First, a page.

Technical snafu leaves Israel without natural gas supply

10:49, March 07, 2011      

Email | Print | Subscribe | Comments | Forum 

Israel's natural gas supply was cut off on Saturday due to a technical problem, according to officials.

The unspecified breakdown occurred after what officials described as routine maintenance on the Yam Tethys rig, moored off the coast of Ashkelon. The problem was to have been fixed by Saturday night. Yam Tethys has been in operation since 2004, and its flow is expected to last until 2014.

Israel Electric Corporation (IEC) power stations switched over to diesel and oil for the interim. It is unclear at this stage if the flow has been restored.

Israel's other natural gas supplier is Egypt. However, a sabotage attack on the El Arish pumping station in the northern Sinai on Feb. 5 stopped the flow. Despite reports that the pumping station was being repaired, it is unclear when or if that supply will be reestablished.

The East Mediterranean Gas Company operates the pipeline, and its shareholders have asked the U.S., Thailand, European leaders to push Egypt to restart the flow, according to the Israeli Globes business news site.

Egypt supplied Israel with some 40 percent of its natural gas supply, as per the 1978 Camp David Accords. However, the downfall of the Mubarak regime may endanger that agreement, which was to have provided Israel with 1.7 billion cubic meters of natural gas annually for more than decade and half.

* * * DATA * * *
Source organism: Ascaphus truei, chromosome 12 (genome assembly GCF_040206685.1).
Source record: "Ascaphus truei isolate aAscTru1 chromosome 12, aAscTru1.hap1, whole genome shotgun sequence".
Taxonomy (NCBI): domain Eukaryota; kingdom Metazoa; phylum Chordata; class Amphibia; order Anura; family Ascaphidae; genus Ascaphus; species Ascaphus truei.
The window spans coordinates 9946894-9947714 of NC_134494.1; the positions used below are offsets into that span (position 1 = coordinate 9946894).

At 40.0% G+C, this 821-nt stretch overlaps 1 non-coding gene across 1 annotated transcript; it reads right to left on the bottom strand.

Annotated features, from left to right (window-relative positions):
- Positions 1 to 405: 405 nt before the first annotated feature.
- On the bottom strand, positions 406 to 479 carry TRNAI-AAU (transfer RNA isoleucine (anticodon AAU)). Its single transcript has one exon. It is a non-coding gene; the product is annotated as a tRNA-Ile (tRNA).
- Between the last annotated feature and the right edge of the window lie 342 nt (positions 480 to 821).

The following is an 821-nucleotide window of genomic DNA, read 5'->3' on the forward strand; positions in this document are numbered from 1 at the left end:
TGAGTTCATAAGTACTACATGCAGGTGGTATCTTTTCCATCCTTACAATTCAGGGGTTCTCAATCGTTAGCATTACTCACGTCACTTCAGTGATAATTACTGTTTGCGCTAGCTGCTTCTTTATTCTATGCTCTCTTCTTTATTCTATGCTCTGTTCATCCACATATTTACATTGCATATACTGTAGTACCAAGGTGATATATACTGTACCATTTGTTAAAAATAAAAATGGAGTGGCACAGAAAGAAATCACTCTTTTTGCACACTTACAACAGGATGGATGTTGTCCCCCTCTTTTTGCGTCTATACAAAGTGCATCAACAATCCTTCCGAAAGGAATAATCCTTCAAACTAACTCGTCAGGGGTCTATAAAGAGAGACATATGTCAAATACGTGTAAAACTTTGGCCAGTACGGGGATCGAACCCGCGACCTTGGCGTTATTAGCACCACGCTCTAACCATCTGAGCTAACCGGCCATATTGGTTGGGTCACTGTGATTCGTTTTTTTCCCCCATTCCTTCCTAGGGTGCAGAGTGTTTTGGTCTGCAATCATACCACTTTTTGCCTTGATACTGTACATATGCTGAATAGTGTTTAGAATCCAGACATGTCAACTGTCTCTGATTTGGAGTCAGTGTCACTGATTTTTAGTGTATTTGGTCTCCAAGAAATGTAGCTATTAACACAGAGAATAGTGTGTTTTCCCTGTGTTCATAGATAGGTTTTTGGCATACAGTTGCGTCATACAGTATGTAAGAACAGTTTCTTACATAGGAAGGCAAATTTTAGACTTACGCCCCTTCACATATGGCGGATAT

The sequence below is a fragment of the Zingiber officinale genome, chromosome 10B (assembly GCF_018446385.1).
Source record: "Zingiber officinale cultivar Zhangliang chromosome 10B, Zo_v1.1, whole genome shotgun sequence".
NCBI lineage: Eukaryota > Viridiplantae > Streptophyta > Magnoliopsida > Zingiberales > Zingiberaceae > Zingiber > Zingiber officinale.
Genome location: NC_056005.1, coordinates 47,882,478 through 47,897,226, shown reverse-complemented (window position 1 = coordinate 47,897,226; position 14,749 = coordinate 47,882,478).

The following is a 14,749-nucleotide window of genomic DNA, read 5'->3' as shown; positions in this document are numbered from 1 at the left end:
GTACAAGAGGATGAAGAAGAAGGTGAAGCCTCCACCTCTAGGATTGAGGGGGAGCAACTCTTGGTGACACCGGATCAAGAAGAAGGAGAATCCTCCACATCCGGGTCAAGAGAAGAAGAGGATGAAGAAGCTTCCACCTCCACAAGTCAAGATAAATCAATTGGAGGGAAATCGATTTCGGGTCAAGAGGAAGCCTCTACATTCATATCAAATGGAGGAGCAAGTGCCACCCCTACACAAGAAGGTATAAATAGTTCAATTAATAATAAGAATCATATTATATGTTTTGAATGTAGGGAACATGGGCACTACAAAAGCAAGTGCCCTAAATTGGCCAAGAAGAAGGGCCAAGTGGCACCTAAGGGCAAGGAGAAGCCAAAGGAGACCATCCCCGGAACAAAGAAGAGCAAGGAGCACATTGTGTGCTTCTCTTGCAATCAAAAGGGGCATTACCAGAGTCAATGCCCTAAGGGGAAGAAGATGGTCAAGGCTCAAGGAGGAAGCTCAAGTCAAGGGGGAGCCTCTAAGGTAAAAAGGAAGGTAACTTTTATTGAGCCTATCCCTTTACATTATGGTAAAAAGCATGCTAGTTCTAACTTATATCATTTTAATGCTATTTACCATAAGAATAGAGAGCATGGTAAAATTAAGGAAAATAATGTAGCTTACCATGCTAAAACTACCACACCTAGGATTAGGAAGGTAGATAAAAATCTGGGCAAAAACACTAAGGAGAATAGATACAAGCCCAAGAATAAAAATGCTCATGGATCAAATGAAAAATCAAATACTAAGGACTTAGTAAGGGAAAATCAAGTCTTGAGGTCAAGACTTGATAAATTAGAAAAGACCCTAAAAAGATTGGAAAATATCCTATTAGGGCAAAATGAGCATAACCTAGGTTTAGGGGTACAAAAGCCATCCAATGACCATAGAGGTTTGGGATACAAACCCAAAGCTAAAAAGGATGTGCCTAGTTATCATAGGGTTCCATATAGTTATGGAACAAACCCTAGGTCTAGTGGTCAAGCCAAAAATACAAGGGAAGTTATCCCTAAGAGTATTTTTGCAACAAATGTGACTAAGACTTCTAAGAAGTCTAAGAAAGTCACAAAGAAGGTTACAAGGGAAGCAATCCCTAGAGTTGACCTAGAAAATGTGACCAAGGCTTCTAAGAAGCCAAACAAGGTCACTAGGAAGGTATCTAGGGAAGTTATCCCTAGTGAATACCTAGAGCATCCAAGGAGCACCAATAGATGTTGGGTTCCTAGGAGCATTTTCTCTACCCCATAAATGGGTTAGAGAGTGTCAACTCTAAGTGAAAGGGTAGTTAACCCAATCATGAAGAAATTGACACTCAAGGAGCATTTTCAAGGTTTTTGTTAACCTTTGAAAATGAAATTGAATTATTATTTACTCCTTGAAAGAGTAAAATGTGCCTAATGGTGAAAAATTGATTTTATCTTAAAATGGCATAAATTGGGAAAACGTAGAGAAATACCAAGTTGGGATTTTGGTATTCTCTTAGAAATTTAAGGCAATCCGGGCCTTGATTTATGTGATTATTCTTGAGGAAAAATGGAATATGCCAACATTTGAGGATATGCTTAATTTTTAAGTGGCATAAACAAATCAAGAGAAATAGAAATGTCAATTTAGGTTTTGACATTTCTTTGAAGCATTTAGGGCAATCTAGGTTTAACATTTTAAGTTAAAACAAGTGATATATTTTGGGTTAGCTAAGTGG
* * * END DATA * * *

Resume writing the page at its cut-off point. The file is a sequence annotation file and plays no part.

Israel's Infrastructures Minister Uzi Landau on Feb. 6, a day after the blast, said the explosion proved that the nation must " do everything to improve Israel's energy security."

Prime Minister Benjamin Netanyahu and other Israeli officials have said that the cutoff would only have a limited effect on the nation's power-generating abilities, since Israel has coal, oil and diesel reserves on hand to operate its power stations.

"There is no concern of a disruption in electricity in Israel, even if gas deliveries from Egypt are halted completely," IEC Vice President Moshe Bachar said.

"It takes us about an hour to switch production from natural gas to alternatives, such as coal, heavy industrial oil, and diesel," Bachar told Israeli Army radio in a interview after the attack.

Source: Xinhua

  Weekly review  
  • Do you have anything to say?


Special Coverage
  • Survey for 2011 NPC and CPPCC Sessions
  • Focus On China
Major headlines
Editor's Pick
  • Paris fashion week: Alexis Mabille's collection
  • Colombian pop star Shakira sparkles in Buenos Aires
  • Belarussian soldier breaks flaming tiles with head
  • Algerian students rally for social, educational status
  • Over 400 Islamists protest in Amman, Jordan
  • Iranian president meets Kenyan PM in Tehran
Hot Forum Dicussion